If the Packers keep six wideouts, the decision could come down to Allison, fifth-round rookie Trevor Davis or third-year holdover Jeff Janis, who suffered a broken finger last week that required surgery and has him out four to six weeks.
LOS ANGELES RAMS
--Wide receiver Nelson Spruce: He arrived with the Rams as an undrafted free agent rookie out of Colorado and nearby Westlake High School, and he immediately showed how some players can fall through NFL draft cracks, even when they finished their college career as the all-time leading receiver in Pac-12 history.
Spruce went undrafted due to a lack of receiver measurables. He isn't blazing fast, nor does he have ideal size. And he isn't a physical, imposing target.
On the other hand, as he showed over and over again at Colorado and continues to show in Rams camp, he makes up for those lack of measurables with intangibles. Such as impeccable footwork, which allows him to consistently beat quicker and stronger defensive backs off the line of scrimmage and gain immediate separation. Or his flawless route running, which puts him exactly where he needs to be relative to his quarterback's reads. And finally, outstanding focus with pass-catching hands.
In a camp that featured a number of receivers dropping balls, well, Spruce isn't one of them. His camp play carried over to the playing field against the Cowboys when he hauled in six catches for 51 yards and a touchdown.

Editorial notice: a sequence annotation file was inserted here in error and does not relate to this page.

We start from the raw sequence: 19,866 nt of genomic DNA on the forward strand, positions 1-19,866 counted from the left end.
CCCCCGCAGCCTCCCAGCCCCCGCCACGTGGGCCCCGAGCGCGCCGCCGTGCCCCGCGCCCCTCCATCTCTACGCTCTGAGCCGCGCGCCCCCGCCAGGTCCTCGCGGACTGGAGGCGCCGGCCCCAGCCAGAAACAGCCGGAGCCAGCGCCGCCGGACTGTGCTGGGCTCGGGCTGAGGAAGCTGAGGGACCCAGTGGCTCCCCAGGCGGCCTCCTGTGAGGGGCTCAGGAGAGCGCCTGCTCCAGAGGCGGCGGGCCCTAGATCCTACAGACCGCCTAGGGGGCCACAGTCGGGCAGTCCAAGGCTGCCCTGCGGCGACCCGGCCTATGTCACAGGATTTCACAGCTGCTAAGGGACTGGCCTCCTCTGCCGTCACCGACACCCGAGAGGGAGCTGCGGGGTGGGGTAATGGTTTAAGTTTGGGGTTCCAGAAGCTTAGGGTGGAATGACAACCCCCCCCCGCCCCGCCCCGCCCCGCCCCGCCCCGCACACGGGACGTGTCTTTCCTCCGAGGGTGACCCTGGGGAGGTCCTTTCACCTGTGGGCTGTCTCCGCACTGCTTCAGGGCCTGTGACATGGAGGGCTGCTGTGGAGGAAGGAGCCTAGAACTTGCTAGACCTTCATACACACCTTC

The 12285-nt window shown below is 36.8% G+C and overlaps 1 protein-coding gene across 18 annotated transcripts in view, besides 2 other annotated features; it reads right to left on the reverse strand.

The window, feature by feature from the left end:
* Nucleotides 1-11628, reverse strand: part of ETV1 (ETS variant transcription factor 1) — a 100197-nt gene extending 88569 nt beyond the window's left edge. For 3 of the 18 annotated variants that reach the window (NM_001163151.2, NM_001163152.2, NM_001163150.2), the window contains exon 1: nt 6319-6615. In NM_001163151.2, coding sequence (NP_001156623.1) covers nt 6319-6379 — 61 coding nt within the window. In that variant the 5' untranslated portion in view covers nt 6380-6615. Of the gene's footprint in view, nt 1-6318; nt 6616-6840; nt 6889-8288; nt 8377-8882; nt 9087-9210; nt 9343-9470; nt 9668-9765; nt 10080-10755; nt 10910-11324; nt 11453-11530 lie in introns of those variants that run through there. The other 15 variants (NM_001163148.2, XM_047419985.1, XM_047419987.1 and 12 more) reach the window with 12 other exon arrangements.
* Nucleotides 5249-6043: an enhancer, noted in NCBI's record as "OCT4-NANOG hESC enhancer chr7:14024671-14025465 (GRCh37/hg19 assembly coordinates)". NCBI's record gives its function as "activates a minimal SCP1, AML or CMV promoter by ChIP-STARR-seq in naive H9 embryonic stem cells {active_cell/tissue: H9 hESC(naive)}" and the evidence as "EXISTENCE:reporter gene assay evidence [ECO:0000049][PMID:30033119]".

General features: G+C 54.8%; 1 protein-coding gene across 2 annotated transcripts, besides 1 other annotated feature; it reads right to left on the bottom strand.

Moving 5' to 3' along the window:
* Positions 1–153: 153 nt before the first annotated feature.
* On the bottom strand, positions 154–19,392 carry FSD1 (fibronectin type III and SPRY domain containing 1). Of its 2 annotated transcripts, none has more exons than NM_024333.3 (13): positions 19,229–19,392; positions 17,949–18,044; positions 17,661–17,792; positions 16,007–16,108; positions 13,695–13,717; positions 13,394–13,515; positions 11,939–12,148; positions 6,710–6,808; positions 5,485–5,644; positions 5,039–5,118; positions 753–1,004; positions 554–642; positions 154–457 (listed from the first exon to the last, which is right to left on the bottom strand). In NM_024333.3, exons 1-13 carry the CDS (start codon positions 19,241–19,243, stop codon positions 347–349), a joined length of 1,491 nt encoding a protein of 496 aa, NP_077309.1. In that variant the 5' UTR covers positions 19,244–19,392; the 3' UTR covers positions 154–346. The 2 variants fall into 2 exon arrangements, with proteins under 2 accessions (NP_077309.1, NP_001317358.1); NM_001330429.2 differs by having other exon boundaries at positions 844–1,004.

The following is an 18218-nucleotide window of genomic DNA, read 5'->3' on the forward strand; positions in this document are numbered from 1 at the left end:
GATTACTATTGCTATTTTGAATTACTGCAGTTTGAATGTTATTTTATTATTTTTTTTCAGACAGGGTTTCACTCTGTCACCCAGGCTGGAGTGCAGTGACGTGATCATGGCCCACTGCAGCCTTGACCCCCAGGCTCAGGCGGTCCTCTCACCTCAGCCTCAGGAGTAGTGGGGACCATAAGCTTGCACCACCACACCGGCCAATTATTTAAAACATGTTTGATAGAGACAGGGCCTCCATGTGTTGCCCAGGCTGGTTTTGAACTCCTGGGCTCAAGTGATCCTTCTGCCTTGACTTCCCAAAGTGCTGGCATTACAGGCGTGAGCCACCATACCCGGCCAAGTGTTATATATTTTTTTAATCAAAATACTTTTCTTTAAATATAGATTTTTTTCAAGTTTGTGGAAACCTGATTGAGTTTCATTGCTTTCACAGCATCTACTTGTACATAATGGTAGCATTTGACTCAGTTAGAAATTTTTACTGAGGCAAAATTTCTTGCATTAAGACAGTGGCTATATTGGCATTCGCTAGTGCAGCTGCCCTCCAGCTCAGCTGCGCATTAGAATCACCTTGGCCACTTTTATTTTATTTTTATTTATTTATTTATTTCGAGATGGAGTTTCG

Spruce will be sidelined a week or two with a sprained knee, but he may have already opened enough eyes to win a roster spot.
--Wide receiver Adam Thielen: We shouldn't be surprised by the local, small-college guy who has been surprising us every step of the way since making the practice squad as an undrafted rookie in 2013.
In 2014, he made the 53-man roster and became a special teams standout and sneaky fast receiver who was used in limited situations in 2014-15.
Now, he appears poised for a potential move up the ladder at a time when some were wondering if he'd be a victim of the numbers game at receiver. When the Vikings released their initial depth chart, Thielen was ahead of the well-respected Jarius Wright as the third wideout. Head coach Mike Zimmer said not to read anything into it, that Thielen was getting more reps because he knows all of the positions and is one of the first to jump into drills when others aren't able to go for whatever reason. Wright also has an ideal work ethic and will still get his opportunities.
But Thielen has elbowed his way into the offense as well. His leaping 22-yard catch in traffic over the middle from Teddy Bridgewater against the Bengals was a perfect illustration of why coaches have encouraged Bridgewater to trust his receivers more and "let it loose" this season.
NEW ORLEANS SAINTS
--Nose tackle Tyeler Davison: A fifth-round draft pick in 2015 out of Fresno State who played in all 16 games with five starts last season, Davison has had a solid offseason and could be lined up to win a starting job for the season opener. While incumbent starter John Jenkins has battled an injury for more than a week, the 6-foot-2, 309-pound Davison has fully taken advantage of the situation to get some valuable work with the ones.